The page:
Tag Archives: Social Intelligence

I wore polka dots today

polka dots are the new black
…and felt like an idiot. Why? I think polka dots are adorable. They are playful and happy and youthful which are traits I value. And the outfit I had on was classy and cute. So why did I feel anxious that someone might pop over unexpectedly and see my polka dots? I’m not sure, but I changed rather than further contemplate the issue.

I think that maybe polka dots aren’t me. Whatever that means. Like all women, I have a closet full of clothes that I never wear. Truthfully, my closet is a schizophrenic mixed bag pining for psychiatric intervention. I must’ve worn these styles at one time, but I guess I’ve changed. Or, more likely, they were never me. I just didn’t know it, because I was adept at changing me to be a part of the crowd du jour.

I don’t think men are this way. A couple years ago, a friend and I took a getaway to Mexico for a few days. We hung out under a big beach umbrella, two pale obviously-American chubbies in a sea of gorgeous foreigners. The women were thin, tanned, and beautiful, but they couldn’t hold a candle to the men. Unbelievably fit, glistening brown skin, boy shorts. At once holding a cigarette and a partner’s perky breast, we couldn’t stop staring at the men.

When the couples eventually got up and dressed, the guys wore capri pants, silky dark shirts, and closed-toe leather sandals. But even through my drool I knew that, were I given the chance, I probably wouldn’t date any one of them. Seriously! They were not my type.

As pretty as the beach boys were, my type of guy doesn’t spend much time thinking about his hair and wardrobe. A makeover is buying his favorite shirt in another color. I’ve never succeeded in slipping Bruni Maglis over his tennis shoes, nor a man purse over his shoulder. Even the plain front/pleated front battle can rage for days, so sartorial transformation has never been in the cards. Men know what they are comfortable wearing, and are usually unwilling to indulge our female fantasies. Truly, I wouldn’t want it any other way.

If men can stay true to form, why do women’s closets suffer from bipolar disorder? Are we multifaceted and complex, or are we being unduly influenced the expectations of our mates, the opinions of our friends, and the daily media mind fuck?

Though my closet doesn’t reflect it yet, my chameleon days are over. I am newly unapologetic about my hairstyle, my yoga pants, and my Doc Martens. When I dress up I usually wear black from head to toe. I don’t show a lot of skin, and hide my few curves. I wear simple earrings, no other jewelry. I no longer worry about fashion trends, because I refuse to be trendy.

My manner of dress is merely an outward manifestation of the natural, unadorned, athletic, private girl that I am. I cover my body in such a way that I’m not constantly mindful of the fact that I’m wearing something. Something that feels foreign and awkward. Like polka dots.

Tim Robbins is an activist god

Tim-Robbins-unwrapped-graphicMaybe it’s the start of baseball season — I’m watching the 22nd inning of the Rockies-Padres game! — that has me remembering the first time I saw the movie Bull Durham. It was a movie that had everything I love — sport (baseball), romance (Costner and Sarandon) and humor (in the form of an idiotic-yet-talented young pitcher). The imprint of Bull Durham remained on me for a long time. I pictured Crash Davis and Annie Savoy living in Happily Ever After, and hoped that someday I might be as lucky.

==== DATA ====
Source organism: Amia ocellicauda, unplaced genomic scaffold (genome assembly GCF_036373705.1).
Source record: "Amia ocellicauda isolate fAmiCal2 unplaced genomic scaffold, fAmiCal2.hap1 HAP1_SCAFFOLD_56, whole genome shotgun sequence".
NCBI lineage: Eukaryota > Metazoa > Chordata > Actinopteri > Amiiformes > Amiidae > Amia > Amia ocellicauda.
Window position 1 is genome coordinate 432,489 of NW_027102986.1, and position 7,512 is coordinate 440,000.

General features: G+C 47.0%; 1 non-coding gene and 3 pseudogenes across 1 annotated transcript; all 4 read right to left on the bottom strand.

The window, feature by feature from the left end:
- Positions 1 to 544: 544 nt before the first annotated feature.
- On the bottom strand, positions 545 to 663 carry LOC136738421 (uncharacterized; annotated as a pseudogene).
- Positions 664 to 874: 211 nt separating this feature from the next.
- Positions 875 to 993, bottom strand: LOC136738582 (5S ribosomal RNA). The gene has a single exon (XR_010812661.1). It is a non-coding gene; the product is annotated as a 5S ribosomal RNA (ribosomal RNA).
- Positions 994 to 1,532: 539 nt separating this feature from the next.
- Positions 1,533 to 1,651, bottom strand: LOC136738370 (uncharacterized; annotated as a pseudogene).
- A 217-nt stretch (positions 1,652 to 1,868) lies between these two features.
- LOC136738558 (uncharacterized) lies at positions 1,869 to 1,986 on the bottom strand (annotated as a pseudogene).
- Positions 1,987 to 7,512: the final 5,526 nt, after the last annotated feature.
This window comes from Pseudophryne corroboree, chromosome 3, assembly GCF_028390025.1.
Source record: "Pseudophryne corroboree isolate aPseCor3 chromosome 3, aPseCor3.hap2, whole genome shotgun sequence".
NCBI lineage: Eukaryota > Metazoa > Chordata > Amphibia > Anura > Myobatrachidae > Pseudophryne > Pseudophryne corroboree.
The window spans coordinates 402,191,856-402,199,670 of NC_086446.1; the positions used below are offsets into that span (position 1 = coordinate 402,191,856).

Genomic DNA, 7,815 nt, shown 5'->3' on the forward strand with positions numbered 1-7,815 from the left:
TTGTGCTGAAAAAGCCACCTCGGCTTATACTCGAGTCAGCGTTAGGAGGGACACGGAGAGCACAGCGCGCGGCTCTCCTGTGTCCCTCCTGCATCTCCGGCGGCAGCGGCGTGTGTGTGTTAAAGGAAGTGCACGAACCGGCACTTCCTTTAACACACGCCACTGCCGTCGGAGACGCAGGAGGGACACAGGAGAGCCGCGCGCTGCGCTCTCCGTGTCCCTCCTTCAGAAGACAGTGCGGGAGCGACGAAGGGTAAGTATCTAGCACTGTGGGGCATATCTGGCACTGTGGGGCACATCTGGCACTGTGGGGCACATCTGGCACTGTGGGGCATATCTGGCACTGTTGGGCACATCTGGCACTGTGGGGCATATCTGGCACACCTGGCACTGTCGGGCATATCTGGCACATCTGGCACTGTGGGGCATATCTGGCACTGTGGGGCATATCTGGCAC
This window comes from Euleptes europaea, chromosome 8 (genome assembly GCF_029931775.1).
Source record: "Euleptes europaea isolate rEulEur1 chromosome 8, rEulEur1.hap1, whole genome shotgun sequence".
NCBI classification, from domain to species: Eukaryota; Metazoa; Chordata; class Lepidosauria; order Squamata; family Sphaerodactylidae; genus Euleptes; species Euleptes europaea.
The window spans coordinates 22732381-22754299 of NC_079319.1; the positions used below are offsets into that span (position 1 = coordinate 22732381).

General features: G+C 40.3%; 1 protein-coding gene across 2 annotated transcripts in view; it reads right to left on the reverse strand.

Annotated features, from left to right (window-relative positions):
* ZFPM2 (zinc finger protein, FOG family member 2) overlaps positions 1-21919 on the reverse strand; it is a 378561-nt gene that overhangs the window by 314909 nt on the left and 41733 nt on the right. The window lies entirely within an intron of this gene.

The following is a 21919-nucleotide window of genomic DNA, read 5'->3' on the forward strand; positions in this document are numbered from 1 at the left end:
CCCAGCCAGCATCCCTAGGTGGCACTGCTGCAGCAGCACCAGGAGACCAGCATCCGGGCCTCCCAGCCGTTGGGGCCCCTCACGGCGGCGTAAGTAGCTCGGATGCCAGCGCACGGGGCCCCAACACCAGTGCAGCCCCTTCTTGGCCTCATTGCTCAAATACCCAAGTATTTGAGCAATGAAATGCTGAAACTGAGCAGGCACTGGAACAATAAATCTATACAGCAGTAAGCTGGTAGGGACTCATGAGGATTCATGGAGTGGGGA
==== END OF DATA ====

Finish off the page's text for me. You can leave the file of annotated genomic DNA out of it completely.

Imagine my horror when I heard that Susan Sarandon had taken up with, not Crash, but the nimrod pitcher Nuke LaLoosh. In real life! The guy was named Tim Robbins, he was twelve years her junior and, worst of all, he was a complete moron. Or so I thought, and continued to stubbornly think, for many years.

Well, no more. Tim Robbins is now the object of my fantasies. He is a guy who is brilliant and passionate about not only sex and sport, but social issues as well. The thing that sets Tim Robbins apart more than anything is his ability to clearly articulate his positions, bravely defy social norms and niceties, cleverly connect historical dots, and positively SKEWER lesser mortals with their idiocy, hypocrisy, dishonesty, immorality and overall worthlessness, while making them laugh at the same time. He is so completely likeable that those who have been ripped to shreds by his razor wit invite him to have another go.

When social change is a goal, when mindsets must be shaped and molded, we need more activists like Tim Robbins. People who strike us as pompous and obnoxious, who are heavy-handed and unlikeable, are rarely successful change agents. To educate, to influence, to sway an opinion requires first to be heard. I know that I personally refuse to listen to anyone who browbeats me, provides no inspiration, and displays a complete lack of social awareness. I refuse to cooperate in any way, even if I agree with the vision. I doubt I’m the only one.

Tim-Robbins-unwrapped-graphicIf you haven’t already done so ten times, you should listen to (not read) Tim Robbins’ keynote address to the National Association of Broadcasters. He plays the audience in a masterful progression from inculpation to inspiration, while they cling to his every word. In the end he’s left them feeling that he’s an ally, that they can work together. The broadcasters are free to walk out the door feeling empowered, dignity intact, eyes opened, ready to go.

Tim Robbins possesses keen social intelligence. Unlike many activists, he isn’t an obstacle to change.